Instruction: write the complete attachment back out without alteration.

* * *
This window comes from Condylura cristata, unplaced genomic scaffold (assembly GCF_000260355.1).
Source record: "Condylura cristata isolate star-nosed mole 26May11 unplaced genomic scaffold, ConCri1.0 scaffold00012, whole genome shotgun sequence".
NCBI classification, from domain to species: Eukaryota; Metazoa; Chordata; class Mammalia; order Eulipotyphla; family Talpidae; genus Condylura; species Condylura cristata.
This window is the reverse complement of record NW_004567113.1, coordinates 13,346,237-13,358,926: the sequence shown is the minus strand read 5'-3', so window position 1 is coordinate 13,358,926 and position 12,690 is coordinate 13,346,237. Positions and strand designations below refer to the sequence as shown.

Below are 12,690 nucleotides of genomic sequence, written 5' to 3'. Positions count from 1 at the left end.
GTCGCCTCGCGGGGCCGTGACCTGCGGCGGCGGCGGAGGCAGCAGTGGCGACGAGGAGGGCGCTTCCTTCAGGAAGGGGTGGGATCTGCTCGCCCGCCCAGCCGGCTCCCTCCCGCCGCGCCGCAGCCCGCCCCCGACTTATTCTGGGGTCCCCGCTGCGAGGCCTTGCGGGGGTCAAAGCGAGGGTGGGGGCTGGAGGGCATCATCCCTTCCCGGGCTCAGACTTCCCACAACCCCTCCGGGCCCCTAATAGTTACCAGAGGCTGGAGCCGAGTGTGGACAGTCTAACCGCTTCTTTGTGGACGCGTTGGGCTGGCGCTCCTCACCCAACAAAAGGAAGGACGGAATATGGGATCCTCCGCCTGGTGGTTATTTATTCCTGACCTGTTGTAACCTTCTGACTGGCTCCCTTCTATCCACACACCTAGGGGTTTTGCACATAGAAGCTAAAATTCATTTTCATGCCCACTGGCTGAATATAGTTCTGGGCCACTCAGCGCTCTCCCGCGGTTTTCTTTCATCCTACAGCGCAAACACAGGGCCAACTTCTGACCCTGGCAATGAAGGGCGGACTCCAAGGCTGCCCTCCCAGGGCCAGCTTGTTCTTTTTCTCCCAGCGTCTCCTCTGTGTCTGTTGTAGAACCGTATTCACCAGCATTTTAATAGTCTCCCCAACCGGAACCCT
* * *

This window comes from Condylura cristata, unplaced genomic scaffold (assembly GCF_000260355.1).
Source record: "Condylura cristata isolate star-nosed mole 26May11 unplaced genomic scaffold, ConCri1.0 scaffold00012, whole genome shotgun sequence".
NCBI classification, from domain to species: Eukaryota; Metazoa; Chordata; class Mammalia; order Eulipotyphla; family Talpidae; genus Condylura; species Condylura cristata.
This window is the reverse complement of record NW_004567113.1, coordinates 13,346,237-13,358,926: the sequence shown is the minus strand read 5'-3', so window position 1 is coordinate 13,358,926 and position 12,690 is coordinate 13,346,237. Positions and strand designations below refer to the sequence as shown.

Below are 12,690 nucleotides of genomic sequence, written 5' to 3'. Positions count from 1 at the left end.
GTCGCCTCGCGGGGCCGTGACCTGCGGCGGCGGCGGAGGCAGCAGTGGCGACGAGGAGGGCGCTTCCTTCAGGAAGGGGTGGGATCTGCTCGCCCGCCCAGCCGGCTCCCTCCCGCCGCGCCGCAGCCCGCCCCCGACTTATTCTGGGGTCCCCGCTGCGAGGCCTTGCGGGGGTCAAAGCGAGGGTGGGGGCTGGAGGGCATCATCCCTTCCCGGGCTCAGACTTCCCACAACCCCTCCGGGCCCCTAATAGTTACCAGAGGCTGGAGCCGAGTGTGGACAGTCTAACCGCTTCTTTGTGGACGCGTTGGGCTGGCGCTCCTCACCCAACAAAAGGAAGGACGGAATATGGGATCCTCCGCCTGGTGGTTATTTATTCCTGACCTGTTGTAACCTTCTGACTGGCTCCCTTCTATCCACACACCTAGGGGTTTTGCACATAGAAGCTAAAATTCATTTTCATGCCCACTGGCTGAATATAGTTCTGGGCCACTCAGCGCTCTCCCGCGGTTTTCTTTCATCCTACAGCGCAAACACAGGGCCAACTTCTGACCCTGGCAATGAAGGGCGGACTCCAAGGCTGCCCTCCCAGGGCCAGCTTGTTCTTTTTCTCCCAGCGTCTCCTCTGTGTCTGTTGTAGAACCGTATTCACCAGCATTTTAATAGTCTCCCCAACCGGAACCCT